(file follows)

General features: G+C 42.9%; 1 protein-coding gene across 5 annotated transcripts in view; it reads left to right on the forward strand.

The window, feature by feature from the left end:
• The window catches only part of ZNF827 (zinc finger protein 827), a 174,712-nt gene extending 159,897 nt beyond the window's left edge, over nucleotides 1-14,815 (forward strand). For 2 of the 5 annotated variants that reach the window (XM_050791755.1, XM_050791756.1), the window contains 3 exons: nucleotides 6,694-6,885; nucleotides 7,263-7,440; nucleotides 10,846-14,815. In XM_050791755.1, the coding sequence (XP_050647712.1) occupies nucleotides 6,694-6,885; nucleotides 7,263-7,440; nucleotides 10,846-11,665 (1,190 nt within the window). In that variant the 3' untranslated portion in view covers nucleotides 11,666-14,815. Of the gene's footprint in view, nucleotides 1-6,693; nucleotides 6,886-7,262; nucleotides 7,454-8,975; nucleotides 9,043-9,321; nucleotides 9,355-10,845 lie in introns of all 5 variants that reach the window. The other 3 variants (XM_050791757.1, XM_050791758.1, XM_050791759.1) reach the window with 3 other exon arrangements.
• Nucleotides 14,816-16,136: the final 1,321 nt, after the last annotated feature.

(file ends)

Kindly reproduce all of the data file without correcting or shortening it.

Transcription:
General features: G+C 42.9%; 1 protein-coding gene across 5 annotated transcripts in view; it reads left to right on the forward strand.

The window, feature by feature from the left end:
• The window catches only part of ZNF827 (zinc finger protein 827), a 174,712-nt gene extending 159,897 nt beyond the window's left edge, over nucleotides 1-14,815 (forward strand). For 2 of the 5 annotated variants that reach the window (XM_050791755.1, XM_050791756.1), the window contains 3 exons: nucleotides 6,694-6,885; nucleotides 7,263-7,440; nucleotides 10,846-14,815. In XM_050791755.1, the coding sequence (XP_050647712.1) occupies nucleotides 6,694-6,885; nucleotides 7,263-7,440; nucleotides 10,846-11,665 (1,190 nt within the window). In that variant the 3' untranslated portion in view covers nucleotides 11,666-14,815. Of the gene's footprint in view, nucleotides 1-6,693; nucleotides 6,886-7,262; nucleotides 7,454-8,975; nucleotides 9,043-9,321; nucleotides 9,355-10,845 lie in introns of all 5 variants that reach the window. The other 3 variants (XM_050791757.1, XM_050791758.1, XM_050791759.1) reach the window with 3 other exon arrangements.
• Nucleotides 14,816-16,136: the final 1,321 nt, after the last annotated feature.